D.C. Mayor Gray Engulfed in Scandal

Barrington M. Salmon | 3/12/2014, 3 p.m.
D.C. U.S. Attorney Ron Machen Jr. dropped a bomb in the midst of the mayor's race on Monday when one ...
D.C. Mayor Vincent C. Gray (Courtesy of mayor.dc.gov)

D.C. U.S. Attorney Ron Machen Jr. dropped a bomb in the midst of the mayor's race on Monday when one of the city's most prominent donors pleaded guilty to two counts of conspiring to violate federal campaign finance laws, submitting false filings to the IRS and conspiring to violate District campaign finance laws.

Thompson, 58, once ruled the roost in the city, lavishing money on a parade of past and present local politicians, including Council members Jack Evans, Vincent Orange, Muriel Bowser, David Catania; Jim Graham; former Council members Kwame Brown, Michael Brown, Harry Thomas Jr.; and former Mayor Adrian Fenty.

The only person on the council not to have received money from Thompson's deep pockets is Ward 6 Council member Tommy Wells.

"This is a sad day for D.C. government, but justice is prevailing. The U.S. Attorney has ensured that Jeffrey Thompson won't get away with illegally putting a mayor and council members in office so he could get multimillion dollar contracts," said Wells. "I'm the only candidate running for mayor who has never taken money or benefited from Jeffrey Thompson or his associates. That's why I was never subpoenaed or questioned in this case — unlike the other council members. Muriel Bowser, Vincent Orange, Jack Evans were all subpoenaed. I'm the guy who Jeffrey Thompson tried to defeat — because I guess he knew I couldn't be bought."

"People deserve to know their government isn't corrupt."

The prized scalp Machen and federal prosecutors seek is that of Mayor Vincent. C. Gray and Thompson's appearance in federal court signals Machen's intent, now out in the open to nail Gray. In federal court, Thompson said he'd made more than $2 million in under the table contributions to campaigns, including Gray's 2010 mayoral bid.

Thompson asserts that Gray had extensive knowledge about the web of illegal fundraising that propelled him to win the 2010 election campaign. The feds say Gray was aware of the covert and illicit actions that allowed him to bolster the Gray campaign with $663,000 in illegal campaign contributions which Gray has strenuously denied.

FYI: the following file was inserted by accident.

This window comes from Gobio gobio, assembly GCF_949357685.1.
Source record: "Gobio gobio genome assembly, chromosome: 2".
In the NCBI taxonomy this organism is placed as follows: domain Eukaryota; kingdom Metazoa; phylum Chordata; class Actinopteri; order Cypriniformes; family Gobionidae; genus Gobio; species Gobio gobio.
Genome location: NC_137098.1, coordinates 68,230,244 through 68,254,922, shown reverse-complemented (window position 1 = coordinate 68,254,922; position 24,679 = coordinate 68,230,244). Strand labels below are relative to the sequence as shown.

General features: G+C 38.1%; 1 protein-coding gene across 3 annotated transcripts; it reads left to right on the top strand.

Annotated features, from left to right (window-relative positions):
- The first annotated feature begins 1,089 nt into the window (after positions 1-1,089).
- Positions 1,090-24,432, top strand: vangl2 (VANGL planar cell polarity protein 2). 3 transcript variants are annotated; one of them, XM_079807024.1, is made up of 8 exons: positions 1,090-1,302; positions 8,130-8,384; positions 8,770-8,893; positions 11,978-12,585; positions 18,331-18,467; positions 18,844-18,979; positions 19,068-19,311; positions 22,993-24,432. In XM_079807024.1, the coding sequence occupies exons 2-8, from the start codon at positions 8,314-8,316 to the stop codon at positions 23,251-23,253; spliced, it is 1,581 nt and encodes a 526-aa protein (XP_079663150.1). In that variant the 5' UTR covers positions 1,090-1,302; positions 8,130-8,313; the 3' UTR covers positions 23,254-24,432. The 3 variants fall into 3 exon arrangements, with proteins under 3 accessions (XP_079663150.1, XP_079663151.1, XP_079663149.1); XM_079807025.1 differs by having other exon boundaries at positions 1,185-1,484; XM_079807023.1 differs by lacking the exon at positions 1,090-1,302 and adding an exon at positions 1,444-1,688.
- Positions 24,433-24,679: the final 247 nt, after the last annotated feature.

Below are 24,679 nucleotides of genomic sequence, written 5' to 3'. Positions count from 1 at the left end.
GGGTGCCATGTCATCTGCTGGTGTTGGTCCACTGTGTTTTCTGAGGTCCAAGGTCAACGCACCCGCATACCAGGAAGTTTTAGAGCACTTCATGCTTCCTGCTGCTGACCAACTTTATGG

"Election after election, Jeff Thompson huddles behind closed doors with corrupt candidates, political operatives, and businessmen, devising schemes to funnel millions of dollars of corporate money into local and federal elections," Machen said. "Today's guilty plea pulls back the curtain on years of widespread corruption. With Mr. Thompson's cooperation, we have the opportunity to hold many wrongdoers accountable and to usher in a new era of honesty, integrity and transparency in D.C. politics."

Longtime D.C. political activist Jeri Washington said she's neither surprised by Thompson's guilty plea nor the likelihood of Gray's involvement.

"I knew something was going down which is why I didn't attach myself to any campaign," she said. "This is definitely a game changer. And it should be. I can't see any conscious voter not taking this into consideration. I have never, ever supported Gray. He did nothing in Ward 7, for Ward 7."

Washington said she believes that Gray's actions mark him as someone who's paranoid and very unsure of himself although he exudes an air of self-assuredness. She also described the man who once represented her ward as very selfish and self-serving and too willing to "throw anybody under the bus."

"Vince can say it's lies but Jeff Thompson has been able to connect the dots of all the people involved. I'm just sitting back and watching, eating a big bowl of popcorn."

Jennifer Moore, a business owner in Northwest had a different view.

"I support the mayor and I volunteered for his campaign. He's done great things for the city," she said. "You're innocent until proven guilty and they have not proven anything. It's just hearsay. I will vote for the mayor."

Kenneth Moses, a 62-year-old retired teacher said Gray has an uphill battle.

"His chances have decreased significantly. Even if he makes it to the general election, he still has to face Catania. I would still vote for him," said the Northwest resident. "Corruption happens all throughout the city. Gray's performance has been favorable and everything has been going up. But he hasn't been able to help the less fortunate in the city. I wouldn't say that he was out of it but this race will be something to watch. We'll see how things go as they unfold. But right now, I'm leaning toward Gray."